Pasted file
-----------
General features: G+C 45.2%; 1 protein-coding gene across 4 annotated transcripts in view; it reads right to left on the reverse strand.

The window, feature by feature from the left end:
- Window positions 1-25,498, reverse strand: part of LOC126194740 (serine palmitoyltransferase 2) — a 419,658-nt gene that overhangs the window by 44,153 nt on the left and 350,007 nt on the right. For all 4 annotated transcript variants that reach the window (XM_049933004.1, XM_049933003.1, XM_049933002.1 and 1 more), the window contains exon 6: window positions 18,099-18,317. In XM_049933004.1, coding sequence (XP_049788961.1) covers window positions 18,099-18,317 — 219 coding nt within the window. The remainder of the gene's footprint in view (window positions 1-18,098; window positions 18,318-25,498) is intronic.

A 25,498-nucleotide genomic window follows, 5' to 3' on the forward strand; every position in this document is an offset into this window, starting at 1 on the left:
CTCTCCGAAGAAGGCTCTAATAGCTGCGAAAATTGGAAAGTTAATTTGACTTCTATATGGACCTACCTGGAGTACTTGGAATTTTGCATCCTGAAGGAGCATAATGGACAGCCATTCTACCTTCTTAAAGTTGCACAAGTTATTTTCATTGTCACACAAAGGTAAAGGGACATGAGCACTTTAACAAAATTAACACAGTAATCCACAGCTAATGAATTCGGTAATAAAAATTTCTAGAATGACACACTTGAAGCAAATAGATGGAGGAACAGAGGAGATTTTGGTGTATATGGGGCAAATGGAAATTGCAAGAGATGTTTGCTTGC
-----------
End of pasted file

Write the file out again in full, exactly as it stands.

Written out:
General features: G+C 45.2%; 1 protein-coding gene across 4 annotated transcripts in view; it reads right to left on the reverse strand.

The window, feature by feature from the left end:
- Window positions 1-25,498, reverse strand: part of LOC126194740 (serine palmitoyltransferase 2) — a 419,658-nt gene that overhangs the window by 44,153 nt on the left and 350,007 nt on the right. For all 4 annotated transcript variants that reach the window (XM_049933004.1, XM_049933003.1, XM_049933002.1 and 1 more), the window contains exon 6: window positions 18,099-18,317. In XM_049933004.1, coding sequence (XP_049788961.1) covers window positions 18,099-18,317 — 219 coding nt within the window. The remainder of the gene's footprint in view (window positions 1-18,098; window positions 18,318-25,498) is intronic.

A 25,498-nucleotide genomic window follows, 5' to 3' on the forward strand; every position in this document is an offset into this window, starting at 1 on the left:
CTCTCCGAAGAAGGCTCTAATAGCTGCGAAAATTGGAAAGTTAATTTGACTTCTATATGGACCTACCTGGAGTACTTGGAATTTTGCATCCTGAAGGAGCATAATGGACAGCCATTCTACCTTCTTAAAGTTGCACAAGTTATTTTCATTGTCACACAAAGGTAAAGGGACATGAGCACTTTAACAAAATTAACACAGTAATCCACAGCTAATGAATTCGGTAATAAAAATTTCTAGAATGACACACTTGAAGCAAATAGATGGAGGAACAGAGGAGATTTTGGTGTATATGGGGCAAATGGAAATTGCAAGAGATGTTTGCTTGC